You might have noticed that Moscato and Prosecco tend to go hand in hand in many conversations. But here’s the twist – apart from their Italian roots, these two don’t share too many similarities.
Well, that is, until we throw Moscato d’Asti into the mix – but we’ll circle back to that in a bit. Nevertheless, both these wines have a special place in our hearts and wine racks (though Prosecco might hog a bit more of the spotlight).
Today, we will learn what is the difference between Prosecco and Moscato.
Table of Contents
Similarities Between Prosecco and Moscato
Let’s explore what do Moscato and Prosecco wines have in common:
Prosecco is primarily produced in the Veneto and Friuli Venezia Giulia regions of northeastern Italy.
Moscato is made in various regions around the world, but one of the most well-known varieties, Moscato d’Asti, originates from the Piedmont region in northwestern Italy.
Prosecco and Moscato are known for their fruity and floral flavors. Prosecco often exhibits notes of apple, ripe pear, and citrus fruits, while Moscato typically offers fruity and floral aromas, with hints of peach, apricot, honeydew melon, and orange blossom.
It’s best to drink Prosecco and Moscato when they’re young, not too long after they’re made. For Moscato, it’s usually at its best within two years.
Prosecco remains excellent for up to three years. Some high-quality Prosecco can even age well for seven years. Moscato can also surprise you by aging for up to five years, although it’s less common.
Both Prosecco and Moscato have rosé variations. Rosé Prosecco has an appealing pink color and vibrant fruitiness, making it a modern favorite among wine lovers.
On the other hand, Moscato d’Asti features a delicate pink counterpart, capturing the enchanting essence of pink Moscato.
Differences Between Prosecco and Moscato
Now, let’s talk about the differences between these two wines:
Prosecco wine is made primarily from the Glera grapes, although it can also contain small proportions of other grape varieties.
The primary grapes used in Moscato wines are the Muscat grapes, known for their intense and aromatic qualities. In Italy, Moscato d’Asti is made predominantly from the Moscato Bianco (Muscat Blanc) grape variety.
Prosecco wines are typically effervescent, often displaying full sparkling or semi-sparkling characteristics.
Moscato wines are predominantly still, although occasional variations may have a slight effervescence. Moscato d’Asti, in particular, falls into the semi-sparkling wine category.
Prosecco is a well-loved, legally protected wine in Italy, with strict standards for its cultivation and crafting. It’s one of the well-recognized and widely appreciated sparkling white wines worldwide.
Moscato, although appreciated for its sweetness, has not achieved the same level of international recognition as Prosecco.
The Muscat grape is more popular in certain countries, often finding a devoted following in the United States, particularly among those who appreciate sweeter wine varieties.
Prosecco Vs Moscato Food Pairings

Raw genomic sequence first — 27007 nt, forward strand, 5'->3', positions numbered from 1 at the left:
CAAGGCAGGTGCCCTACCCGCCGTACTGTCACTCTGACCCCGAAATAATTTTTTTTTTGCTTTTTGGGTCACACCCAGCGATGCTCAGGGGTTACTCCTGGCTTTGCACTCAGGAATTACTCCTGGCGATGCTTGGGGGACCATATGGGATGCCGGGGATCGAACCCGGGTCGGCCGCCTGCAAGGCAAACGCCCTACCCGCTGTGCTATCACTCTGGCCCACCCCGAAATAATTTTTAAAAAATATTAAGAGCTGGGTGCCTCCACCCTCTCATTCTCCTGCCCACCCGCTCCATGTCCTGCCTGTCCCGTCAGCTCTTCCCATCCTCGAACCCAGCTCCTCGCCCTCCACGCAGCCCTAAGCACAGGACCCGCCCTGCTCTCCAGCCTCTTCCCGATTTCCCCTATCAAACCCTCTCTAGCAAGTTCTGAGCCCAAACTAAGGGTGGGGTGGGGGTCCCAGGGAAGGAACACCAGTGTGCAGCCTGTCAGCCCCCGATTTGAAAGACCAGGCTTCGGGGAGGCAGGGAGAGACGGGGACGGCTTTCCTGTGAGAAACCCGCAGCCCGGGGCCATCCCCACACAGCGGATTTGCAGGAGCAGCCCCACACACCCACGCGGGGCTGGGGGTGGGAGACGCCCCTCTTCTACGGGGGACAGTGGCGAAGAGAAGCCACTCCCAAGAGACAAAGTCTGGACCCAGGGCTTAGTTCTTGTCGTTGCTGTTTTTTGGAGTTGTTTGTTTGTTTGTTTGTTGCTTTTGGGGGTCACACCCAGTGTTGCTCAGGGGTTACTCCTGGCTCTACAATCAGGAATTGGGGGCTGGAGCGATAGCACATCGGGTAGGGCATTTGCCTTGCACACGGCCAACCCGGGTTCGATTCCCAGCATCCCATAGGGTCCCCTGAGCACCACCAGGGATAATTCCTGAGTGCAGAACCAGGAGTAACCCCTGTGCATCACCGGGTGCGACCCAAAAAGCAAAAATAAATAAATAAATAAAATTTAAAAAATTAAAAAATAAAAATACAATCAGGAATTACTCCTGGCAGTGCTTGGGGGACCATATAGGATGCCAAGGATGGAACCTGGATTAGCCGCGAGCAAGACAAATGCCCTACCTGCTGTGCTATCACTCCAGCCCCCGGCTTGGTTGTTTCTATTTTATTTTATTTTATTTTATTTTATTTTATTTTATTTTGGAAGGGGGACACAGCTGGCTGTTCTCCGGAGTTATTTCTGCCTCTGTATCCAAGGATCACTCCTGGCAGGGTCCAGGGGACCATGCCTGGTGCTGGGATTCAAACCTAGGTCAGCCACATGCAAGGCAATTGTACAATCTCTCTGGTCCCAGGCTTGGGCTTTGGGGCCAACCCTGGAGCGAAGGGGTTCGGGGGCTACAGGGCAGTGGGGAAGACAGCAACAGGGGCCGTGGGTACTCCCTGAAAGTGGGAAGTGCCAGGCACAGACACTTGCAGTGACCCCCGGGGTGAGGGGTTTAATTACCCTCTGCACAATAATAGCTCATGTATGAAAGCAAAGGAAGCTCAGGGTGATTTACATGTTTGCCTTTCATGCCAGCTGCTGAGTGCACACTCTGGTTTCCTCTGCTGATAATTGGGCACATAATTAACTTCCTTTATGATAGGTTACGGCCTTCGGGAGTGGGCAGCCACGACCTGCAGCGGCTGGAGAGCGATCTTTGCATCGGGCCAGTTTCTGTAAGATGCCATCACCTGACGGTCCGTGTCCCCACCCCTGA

Prosecco wine, with its dry and crisp nature, pairs well with a variety of savory dishes like bruschetta, seafood, cured meats, and creamy pasta. Its effervescence balances spicy foods.
Thanks to its sweetness, Moscato pairs beautifully with fruity desserts, and it complements light salads and spicy dishes like Thai curry. Its slight fizz and lower alcohol content are a perfect match for brunch.
Sweetness Levels: Is Prosecco Sweeter?
Prosecco is a dry wine, presenting a crisp and refreshing profile that is generally lower in both calories and sugar. On average, a standard 5-ounce (148 ml) serving of Prosecco contains about 90 calories and 2 grams of sugar.
Moscato, and particularly sparkling Moscato, is known as a sweet white wine. A typical 5-ounce (148 ml) serving of Moscato wine can contain around 125-150 calories and 5-10 grams of sugar.
Moscato d’Asti tends to be on the sweeter side of the spectrum, often exceeding 10 grams of sugar in a single serving.
Alcohol Content Comparison
Prosecco has a moderate alcohol content, typically containing around 11-12% alcohol by volume (ABV). This allows the effervescence and crispness to shine without being overpowered by a high alcohol presence.
Moscato, including Moscato d’Asti, typically has a lower alcohol content, often ranging between 5-7% ABV. In some instances, Moscato wine can even dip below 5%, making it a lighter option in terms of alcohol.
This lower alcohol content contributes to Moscato’s gentle and easy-drinking character, where the sweetness and fruity flavors are more pronounced without the influence of strong alcohol notes.
Well, we are done with our deep dive into these beautiful Italian wines. It’s clear that Both Moscato and Prosecco have a lot to offer.
Moscato is a splendid white wine, for those with a sweet tooth. Prosecco is perfect for celebrating any occasion.
The best thing is that in the world of wine, there’s room for all tastes, from those who enjoy the refreshing effervescence of Prosecco to those who savor the sweetness of Moscato.
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